Almost twenty years ago, Thomas Minka nicely illustrated that Bayesian model averaging (BMA) is different from model combination. Model combination works by enriching the model space, because it considers all possible linear combinations of all the models in the model class, while BMA represents the inability for knowing which is the best single model when using a limited amount data. However, twenty years later, this distinction becomes not so clear in the context of ensembles of deep neural networks: are deep ensembles performing a crude approximation of a highly multi-modal Bayesian posterior? Or, are they exploiting an enriched model space and, in consequence, they should be interpreted in terms of model combination? In this talk, we will introduce recently published theoretical analyses that will shed some light on these questions. As you will see in this talk, whether your model is wrong or not plays a crucial role in the answers to these questions.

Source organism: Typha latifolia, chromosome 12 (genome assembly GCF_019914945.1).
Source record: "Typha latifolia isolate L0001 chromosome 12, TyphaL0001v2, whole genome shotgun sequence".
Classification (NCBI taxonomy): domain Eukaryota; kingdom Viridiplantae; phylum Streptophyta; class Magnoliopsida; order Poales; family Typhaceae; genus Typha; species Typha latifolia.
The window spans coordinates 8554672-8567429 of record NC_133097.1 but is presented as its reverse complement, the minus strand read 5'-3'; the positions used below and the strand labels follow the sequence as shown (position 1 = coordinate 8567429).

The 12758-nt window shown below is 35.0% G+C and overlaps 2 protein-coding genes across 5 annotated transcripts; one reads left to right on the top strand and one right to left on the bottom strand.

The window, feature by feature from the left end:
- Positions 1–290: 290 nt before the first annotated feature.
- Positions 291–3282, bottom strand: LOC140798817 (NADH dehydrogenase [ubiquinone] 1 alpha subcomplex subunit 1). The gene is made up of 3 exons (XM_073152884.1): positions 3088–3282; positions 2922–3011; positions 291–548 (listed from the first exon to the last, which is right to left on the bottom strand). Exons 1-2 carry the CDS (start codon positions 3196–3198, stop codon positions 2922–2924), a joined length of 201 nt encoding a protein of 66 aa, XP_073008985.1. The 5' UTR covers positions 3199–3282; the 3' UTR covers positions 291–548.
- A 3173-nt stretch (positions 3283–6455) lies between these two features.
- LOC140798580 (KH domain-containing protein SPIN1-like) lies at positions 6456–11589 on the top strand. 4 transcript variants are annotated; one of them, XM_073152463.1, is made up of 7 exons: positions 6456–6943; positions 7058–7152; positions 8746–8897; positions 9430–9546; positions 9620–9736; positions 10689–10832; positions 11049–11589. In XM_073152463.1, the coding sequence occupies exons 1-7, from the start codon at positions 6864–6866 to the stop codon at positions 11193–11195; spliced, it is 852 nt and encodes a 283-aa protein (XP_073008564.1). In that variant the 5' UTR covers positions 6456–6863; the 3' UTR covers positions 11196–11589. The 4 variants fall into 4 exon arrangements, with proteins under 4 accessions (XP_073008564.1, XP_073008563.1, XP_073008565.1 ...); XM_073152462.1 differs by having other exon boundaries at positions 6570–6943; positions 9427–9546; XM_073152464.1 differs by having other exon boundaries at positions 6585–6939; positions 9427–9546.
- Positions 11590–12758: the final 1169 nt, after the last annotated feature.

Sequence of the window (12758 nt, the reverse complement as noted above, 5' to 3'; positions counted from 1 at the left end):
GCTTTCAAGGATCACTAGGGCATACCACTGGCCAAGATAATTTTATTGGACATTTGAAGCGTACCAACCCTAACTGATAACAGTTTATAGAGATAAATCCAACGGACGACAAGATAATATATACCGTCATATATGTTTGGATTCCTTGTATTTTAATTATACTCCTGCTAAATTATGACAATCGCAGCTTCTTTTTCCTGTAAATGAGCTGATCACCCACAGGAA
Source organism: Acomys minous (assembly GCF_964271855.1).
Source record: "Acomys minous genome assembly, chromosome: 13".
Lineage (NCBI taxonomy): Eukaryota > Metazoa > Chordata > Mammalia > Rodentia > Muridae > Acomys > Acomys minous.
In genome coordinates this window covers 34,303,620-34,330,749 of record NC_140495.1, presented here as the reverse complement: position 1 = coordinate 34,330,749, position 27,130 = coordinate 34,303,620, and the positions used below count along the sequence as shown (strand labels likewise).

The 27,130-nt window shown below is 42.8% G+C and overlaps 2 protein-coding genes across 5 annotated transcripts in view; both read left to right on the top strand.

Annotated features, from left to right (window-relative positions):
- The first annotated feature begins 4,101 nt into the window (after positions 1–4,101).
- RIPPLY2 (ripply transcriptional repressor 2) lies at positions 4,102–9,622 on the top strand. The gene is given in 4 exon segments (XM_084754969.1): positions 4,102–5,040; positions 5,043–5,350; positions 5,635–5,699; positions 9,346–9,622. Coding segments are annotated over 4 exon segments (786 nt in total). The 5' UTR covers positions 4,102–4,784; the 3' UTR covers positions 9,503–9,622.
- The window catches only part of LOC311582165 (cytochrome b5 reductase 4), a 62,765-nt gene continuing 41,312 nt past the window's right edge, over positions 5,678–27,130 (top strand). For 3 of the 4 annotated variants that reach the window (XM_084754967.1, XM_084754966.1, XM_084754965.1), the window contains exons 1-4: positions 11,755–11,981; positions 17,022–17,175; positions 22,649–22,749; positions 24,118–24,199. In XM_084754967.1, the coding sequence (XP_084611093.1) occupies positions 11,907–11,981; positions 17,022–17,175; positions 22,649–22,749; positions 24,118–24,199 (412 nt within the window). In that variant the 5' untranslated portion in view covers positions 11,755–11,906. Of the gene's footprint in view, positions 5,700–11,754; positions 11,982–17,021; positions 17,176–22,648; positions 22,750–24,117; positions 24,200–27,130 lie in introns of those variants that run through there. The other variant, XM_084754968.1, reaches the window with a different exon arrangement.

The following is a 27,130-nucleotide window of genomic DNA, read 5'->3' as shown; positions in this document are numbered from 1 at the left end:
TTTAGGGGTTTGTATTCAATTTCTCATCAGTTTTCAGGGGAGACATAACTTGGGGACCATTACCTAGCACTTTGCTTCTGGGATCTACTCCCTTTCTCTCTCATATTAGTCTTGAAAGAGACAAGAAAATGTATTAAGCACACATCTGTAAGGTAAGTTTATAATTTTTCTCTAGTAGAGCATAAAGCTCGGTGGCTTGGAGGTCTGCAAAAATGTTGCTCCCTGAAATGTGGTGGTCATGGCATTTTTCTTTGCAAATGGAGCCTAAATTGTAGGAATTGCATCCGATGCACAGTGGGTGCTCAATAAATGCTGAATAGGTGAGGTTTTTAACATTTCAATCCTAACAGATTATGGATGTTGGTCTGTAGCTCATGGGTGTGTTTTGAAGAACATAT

Speaker bio: Andres R. Masegosa is an associate professor at the Department of Computer Science at Aalborg University (Copenhagen Campus-Denmark). Previously, he was an assistant professor at the University of Almería (Spain). He got his PhD in Computer Science at the University of Granada in 2009. He is broadly interested in modelling intelligent agents that learn from experience using a probabilistic approach. He has published more than sixty papers in international journals and conferences in the field of machine learning.